Its quarter to seven in the evening and the streets of Cambridge are busy with black-gowned Fellows swooping like bats into their Colleges. What force has torn these great minds away from their books and compelled them to attend dinner? After six years at a Cambridge College, I can promise you that its not the quality of the food; College food is described best as “hearty” and often as something quite else.
The Fellows attend these dinners – once or twice a week – for the stuff, the human stuff, that goes on around the ritual of a communal meal. Conversation over a pre-dinner dry sherry in the Senior Combination Room is shot through with jokes, one-up-manship, gossip (in heaps), and tales recounted. Research is seldom mentioned, not whilst sober.
Sometimes these College dinners seem like the last echo of the “Great Halls” of the Anglo Saxon tradition, where the local Thane would gather his men around to share stories of battle or songs of distant lands.
What a College dinner does in its subtle, timeless way is bring different people together; the Fellows in attendance will come from a wide range of departments at the university. Often they will include a guest from another university or institution.
Whilst such forums are undoubtedly powerful for seeding the holy grail of “interdisciplinary research”, their productive blacker side should not be omitted; there’s nothing like hearing another Fellow drop in to conversation that the Queen of Jordan is attending the launch of his latest book to spur another Fellow on to bigger and better things (that very same evening).
I now switch to my current predicament where I am attempting to order a lunch for a remarkable group of researchers who will gather at my university in the snowy north for one day to discuss how they might influence the development of a city for the better. Big stuff – but it is challenging to get hold of a sandwich for these people, let alone a three course dinner followed by port, cheese and nuts. The university rules don’t allow it; food for researchers is a perk, not a requirement, according to the authorities. I would argue the opposite.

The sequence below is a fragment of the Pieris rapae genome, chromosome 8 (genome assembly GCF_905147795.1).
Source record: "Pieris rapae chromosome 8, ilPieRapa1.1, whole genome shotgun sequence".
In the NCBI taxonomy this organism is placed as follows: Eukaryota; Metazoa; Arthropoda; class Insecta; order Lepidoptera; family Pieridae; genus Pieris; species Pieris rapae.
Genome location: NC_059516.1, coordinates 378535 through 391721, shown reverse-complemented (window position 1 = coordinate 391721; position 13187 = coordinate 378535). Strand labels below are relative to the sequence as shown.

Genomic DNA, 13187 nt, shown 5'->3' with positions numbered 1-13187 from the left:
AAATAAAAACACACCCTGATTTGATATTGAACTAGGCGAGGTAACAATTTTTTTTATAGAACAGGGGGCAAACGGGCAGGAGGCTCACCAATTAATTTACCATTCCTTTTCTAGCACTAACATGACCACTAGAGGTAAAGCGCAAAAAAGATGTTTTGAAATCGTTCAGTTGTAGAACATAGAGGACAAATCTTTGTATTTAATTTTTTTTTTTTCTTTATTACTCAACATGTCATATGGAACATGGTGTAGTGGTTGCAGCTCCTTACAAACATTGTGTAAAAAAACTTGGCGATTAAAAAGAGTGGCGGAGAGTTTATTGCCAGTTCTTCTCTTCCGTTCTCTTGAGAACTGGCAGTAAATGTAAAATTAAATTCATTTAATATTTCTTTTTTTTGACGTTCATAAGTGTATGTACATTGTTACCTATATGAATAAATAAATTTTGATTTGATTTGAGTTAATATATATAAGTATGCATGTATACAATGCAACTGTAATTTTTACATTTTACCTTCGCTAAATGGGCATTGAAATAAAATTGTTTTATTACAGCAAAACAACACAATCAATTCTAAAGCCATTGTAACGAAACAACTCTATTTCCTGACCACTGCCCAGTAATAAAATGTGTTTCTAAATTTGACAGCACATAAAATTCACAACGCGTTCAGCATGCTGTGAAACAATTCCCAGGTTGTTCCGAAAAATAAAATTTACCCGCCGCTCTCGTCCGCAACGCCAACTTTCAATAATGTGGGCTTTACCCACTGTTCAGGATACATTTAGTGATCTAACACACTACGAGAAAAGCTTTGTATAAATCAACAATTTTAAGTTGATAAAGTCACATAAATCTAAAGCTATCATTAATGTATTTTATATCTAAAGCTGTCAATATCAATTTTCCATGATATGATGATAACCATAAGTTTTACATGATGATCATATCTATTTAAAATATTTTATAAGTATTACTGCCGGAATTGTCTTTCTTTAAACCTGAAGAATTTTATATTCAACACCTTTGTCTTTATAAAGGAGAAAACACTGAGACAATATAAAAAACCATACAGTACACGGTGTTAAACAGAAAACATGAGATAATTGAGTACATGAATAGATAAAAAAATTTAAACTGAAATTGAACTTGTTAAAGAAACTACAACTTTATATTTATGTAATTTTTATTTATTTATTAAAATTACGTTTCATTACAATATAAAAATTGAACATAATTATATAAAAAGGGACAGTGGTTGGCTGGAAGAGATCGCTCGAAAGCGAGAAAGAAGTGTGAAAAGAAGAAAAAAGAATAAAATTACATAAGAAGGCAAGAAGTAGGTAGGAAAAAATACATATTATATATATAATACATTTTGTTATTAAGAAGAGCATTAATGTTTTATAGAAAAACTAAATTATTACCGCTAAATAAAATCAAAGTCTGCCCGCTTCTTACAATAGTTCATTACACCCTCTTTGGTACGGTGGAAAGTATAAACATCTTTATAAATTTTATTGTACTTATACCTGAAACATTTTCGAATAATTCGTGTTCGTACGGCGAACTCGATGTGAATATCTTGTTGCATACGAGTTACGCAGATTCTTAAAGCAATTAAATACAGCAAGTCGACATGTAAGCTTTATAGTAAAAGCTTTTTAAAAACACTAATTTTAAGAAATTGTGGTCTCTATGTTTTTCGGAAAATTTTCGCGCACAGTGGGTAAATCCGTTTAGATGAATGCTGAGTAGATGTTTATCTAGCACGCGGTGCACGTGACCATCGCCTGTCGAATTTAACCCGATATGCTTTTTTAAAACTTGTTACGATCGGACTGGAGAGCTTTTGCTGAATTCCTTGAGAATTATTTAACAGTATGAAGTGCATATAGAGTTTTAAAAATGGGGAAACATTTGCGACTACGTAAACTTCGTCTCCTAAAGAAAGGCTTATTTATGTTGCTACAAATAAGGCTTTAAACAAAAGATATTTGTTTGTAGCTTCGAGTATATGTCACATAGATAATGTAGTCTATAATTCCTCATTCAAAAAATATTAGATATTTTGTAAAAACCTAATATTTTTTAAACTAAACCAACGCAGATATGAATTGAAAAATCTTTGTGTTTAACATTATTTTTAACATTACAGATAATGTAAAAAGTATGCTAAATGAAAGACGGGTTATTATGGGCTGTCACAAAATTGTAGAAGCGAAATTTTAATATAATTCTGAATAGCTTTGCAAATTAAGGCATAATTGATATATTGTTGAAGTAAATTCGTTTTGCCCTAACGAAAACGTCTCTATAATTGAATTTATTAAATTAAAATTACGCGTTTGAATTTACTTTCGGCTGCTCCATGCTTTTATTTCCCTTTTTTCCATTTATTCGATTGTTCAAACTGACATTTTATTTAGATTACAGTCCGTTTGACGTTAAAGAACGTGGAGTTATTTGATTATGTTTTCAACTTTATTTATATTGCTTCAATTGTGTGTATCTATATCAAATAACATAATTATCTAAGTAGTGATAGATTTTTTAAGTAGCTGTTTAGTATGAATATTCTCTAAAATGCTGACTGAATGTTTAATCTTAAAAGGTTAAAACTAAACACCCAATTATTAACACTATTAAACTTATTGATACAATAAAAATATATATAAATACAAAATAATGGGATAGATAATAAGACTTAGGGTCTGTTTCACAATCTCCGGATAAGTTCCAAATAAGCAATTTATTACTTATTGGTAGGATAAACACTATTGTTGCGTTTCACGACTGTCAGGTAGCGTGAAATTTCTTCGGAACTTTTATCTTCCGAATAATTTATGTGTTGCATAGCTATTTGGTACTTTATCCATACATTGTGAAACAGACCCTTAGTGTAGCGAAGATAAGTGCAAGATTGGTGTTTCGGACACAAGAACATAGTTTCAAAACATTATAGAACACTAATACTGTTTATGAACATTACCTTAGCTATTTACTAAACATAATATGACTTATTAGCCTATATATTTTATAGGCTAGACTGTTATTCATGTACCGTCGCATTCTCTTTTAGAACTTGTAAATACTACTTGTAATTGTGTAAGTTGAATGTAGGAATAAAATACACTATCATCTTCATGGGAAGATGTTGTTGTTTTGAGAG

The shared meal is as essential to a thriving university as the books in its libraries. It is the medium through which relationships are formed and these relationships are the basis of new insights or inspirations. The food doesn’t have to be fancy, a well organised morning coffee can fill the gap, but a commitment to supping together has to be there*.
And today many universities are increasing their facilities for eating; I commented on LSE turning many of its ground floor facilities over to food in a previous blog. Several Dutch universities have “campus food strategies”. What these banal canteen-based solutions miss is the vital point that academic eating is about much more than the availability of food, its about the ritual of a sharing food. Ideas are spun when people sit down together and engage in meals that unroll slowly, often without agenda or direction.
This week another newspaper piece was written on the global success of the University of Cambridge, commenting that governments come from around the world in order to attempt to copy its formula. The great shame is that these delegations seldom stay for dinner – and this is the real secret of Cambridge’s success.
* An important gripe about the Cambridge dining system is that its difficult for female fellows – or fellows with young children – to attend evening meals on a regular basis.